'Recruitment is on hold': the students graduating into the Covid-19 recession

Tess Reidy
Photograph: Prasit Rodphan/Alamy

Justine Tanomjit, a commercial law student at Aberystwyth University, was headhunted for a job as an insurance broker that would have begun in June. Two weeks ago she got a call saying the interview was cancelled. “I feel so sad and frustrated. I’d been nervous about leaving uni and getting an interview was really exciting,” she says.

Many are in similar positions. Alice Cole (not her real name) is in her final year at the University of Brighton and wanted to go into the NGO sector as a researcher. She was feeling confident about her prospects after graduation and there were jobs available, but the outlook has changed rapidly. “Because of coronavirus, funding for NGOs is getting smaller and there are fewer jobs at entry-level positions,” she says. “It won’t be possible anymore.”

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Students are starting to realise they will be graduating into a global recession. According to the Institute of Student Employers (ISE), many firms have scaled down their recruitment of entry-level staff and more than a quarter of businesses are reducing the number of graduates they hire this year.

While some firms are moving assessments and interviews online, the majority have cancelled them. “Thousands of young people are supposed to be entering the labour market from July and they could be left without work and nothing to do while coronavirus is sorted out,” says Stephen Isherwood, chief executive of the ISE. “We need to make sure that a whole generation isn’t lost.”

One graduate recruiter says they have already retracted offers. “Firms are being realistic and most are putting recruitment on hold. No one wants to offer an opportunity which might not be there in three months’ time.”

Routes into graduate jobs have also been affected. Short-term work such as internships and placements will be reduced by almost a third, say the ISE, and 68% of firms have cancelled work experience and taster opportunities. As a result, almost 40% of students are now worried they won’t be able to get a job at all.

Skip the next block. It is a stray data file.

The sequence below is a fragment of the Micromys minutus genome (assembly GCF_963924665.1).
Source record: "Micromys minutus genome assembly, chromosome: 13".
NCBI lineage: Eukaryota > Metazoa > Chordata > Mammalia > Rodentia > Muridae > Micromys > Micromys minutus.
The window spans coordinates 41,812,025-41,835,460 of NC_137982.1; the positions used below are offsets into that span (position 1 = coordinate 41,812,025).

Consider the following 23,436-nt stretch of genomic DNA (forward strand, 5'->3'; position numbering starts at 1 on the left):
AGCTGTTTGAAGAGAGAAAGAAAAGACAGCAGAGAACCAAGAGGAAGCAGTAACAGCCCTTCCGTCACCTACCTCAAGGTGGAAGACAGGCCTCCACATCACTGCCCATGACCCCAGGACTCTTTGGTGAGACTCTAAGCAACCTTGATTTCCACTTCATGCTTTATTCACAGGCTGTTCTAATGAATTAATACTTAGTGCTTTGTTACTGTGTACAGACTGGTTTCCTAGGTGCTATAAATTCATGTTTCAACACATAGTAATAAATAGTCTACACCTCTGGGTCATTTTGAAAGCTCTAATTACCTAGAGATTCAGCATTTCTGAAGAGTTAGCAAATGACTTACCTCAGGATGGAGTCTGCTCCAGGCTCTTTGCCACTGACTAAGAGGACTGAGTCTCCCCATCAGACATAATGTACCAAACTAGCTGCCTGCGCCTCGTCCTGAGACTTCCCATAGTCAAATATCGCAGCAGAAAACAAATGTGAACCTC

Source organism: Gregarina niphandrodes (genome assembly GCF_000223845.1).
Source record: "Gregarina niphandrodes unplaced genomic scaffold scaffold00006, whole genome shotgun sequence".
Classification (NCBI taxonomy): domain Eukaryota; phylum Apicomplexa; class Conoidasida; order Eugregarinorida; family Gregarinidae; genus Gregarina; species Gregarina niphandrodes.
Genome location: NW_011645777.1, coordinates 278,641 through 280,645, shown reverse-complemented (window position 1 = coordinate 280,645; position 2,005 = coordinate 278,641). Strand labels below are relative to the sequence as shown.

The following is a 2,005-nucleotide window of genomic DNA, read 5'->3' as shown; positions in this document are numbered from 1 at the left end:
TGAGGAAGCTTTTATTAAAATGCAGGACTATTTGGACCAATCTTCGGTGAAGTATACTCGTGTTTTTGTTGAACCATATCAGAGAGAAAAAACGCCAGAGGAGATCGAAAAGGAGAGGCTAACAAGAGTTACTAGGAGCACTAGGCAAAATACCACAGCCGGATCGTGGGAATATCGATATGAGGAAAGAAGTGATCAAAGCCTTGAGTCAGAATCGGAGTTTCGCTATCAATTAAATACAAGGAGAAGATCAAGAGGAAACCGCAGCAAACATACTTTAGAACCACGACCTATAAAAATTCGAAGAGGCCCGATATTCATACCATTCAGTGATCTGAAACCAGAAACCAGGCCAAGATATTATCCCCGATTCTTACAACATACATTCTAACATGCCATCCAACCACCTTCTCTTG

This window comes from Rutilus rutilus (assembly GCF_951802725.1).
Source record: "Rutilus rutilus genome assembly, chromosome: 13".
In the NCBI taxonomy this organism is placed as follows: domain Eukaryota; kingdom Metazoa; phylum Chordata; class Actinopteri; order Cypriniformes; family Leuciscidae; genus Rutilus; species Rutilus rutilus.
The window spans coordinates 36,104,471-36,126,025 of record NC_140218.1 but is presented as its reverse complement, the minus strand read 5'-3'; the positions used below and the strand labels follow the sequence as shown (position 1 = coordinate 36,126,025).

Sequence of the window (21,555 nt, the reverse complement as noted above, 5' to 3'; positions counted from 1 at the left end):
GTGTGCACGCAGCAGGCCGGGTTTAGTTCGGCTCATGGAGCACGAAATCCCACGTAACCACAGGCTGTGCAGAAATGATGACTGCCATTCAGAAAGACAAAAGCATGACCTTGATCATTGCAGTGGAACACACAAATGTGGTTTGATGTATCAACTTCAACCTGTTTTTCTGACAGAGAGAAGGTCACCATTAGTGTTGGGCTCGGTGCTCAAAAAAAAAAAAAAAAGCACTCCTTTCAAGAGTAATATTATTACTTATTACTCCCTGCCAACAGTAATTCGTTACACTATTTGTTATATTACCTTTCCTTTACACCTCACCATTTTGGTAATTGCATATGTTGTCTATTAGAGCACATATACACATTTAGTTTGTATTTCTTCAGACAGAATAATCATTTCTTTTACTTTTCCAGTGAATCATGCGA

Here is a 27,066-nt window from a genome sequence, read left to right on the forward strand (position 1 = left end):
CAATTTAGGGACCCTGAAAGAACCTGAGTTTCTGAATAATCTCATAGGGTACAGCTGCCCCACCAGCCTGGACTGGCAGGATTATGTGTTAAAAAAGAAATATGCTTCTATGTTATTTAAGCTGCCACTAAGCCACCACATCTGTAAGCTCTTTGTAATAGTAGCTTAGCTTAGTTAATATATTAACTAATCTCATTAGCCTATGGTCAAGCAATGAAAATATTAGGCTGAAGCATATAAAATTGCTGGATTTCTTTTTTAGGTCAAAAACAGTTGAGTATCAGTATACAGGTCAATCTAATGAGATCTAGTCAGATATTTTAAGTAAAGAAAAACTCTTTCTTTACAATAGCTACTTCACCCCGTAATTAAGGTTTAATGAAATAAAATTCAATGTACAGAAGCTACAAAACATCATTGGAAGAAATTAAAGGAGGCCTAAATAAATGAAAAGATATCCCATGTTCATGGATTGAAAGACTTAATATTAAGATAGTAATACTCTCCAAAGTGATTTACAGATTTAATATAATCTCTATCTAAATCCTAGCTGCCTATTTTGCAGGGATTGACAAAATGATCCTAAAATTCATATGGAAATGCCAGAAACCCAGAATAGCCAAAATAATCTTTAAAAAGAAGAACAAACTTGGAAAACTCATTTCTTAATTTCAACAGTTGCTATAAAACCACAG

James Turner, CEO of the Sutton Trust, says although we don’t know the full extent of the virus on the graduate job market yet, shrinking opportunities tend to be bad for social mobility, with students unable to access internships and other work experience placements. He says: “Internships are increasingly necessary for many graduate jobs, and there is a risk that young people with professional connections may be able to find work experience while other, openly-advertised, opportunities cease to exist.”

Nick Hillman, director of the Higher Education Policy Institute, says although most companies will feel the impact, there will be some big winners and some losers depending on the sector. “Even in this crisis, some employers are booming. Technology companies, the food sector and logistics firms are busier than ever,” he says. “You might not end up with the job you hoped for but you can get a job.”

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Students can also rely on their university careers’ services, and Kim Connor Streich, marketing director of the Debut Careers app, thinks it is vital that applicants practice video interviews and presenting on camera.

Others, however, think we will see more students deciding to take master’s degrees or further courses of study. In other times of recession, staying on at university has been a good alternative to struggling to get a job, with the hope that individuals will emerge not only with improved skills but into a recovering jobs market. Cole thinks this is her only option. “I live in a rural area of Wales so there are very few job opportunities around here. I’m currently looking into doing a master’s,” she says. “The easiest thing to do right now is to delay entering the job market by a year so things have a chance to get back to normal.”

James Catchpole, director of the legal practice course at the City Law School, thinks the end result may be a more highly skilled workforce. “We need to make sure we prepare them even better than we have done and turn them into even better candidates,” he says.

Hillman agrees. “You can get government-backed loans for postgraduate study, and unis will be falling over themselves to recruit home students as international numbers will be down significantly.”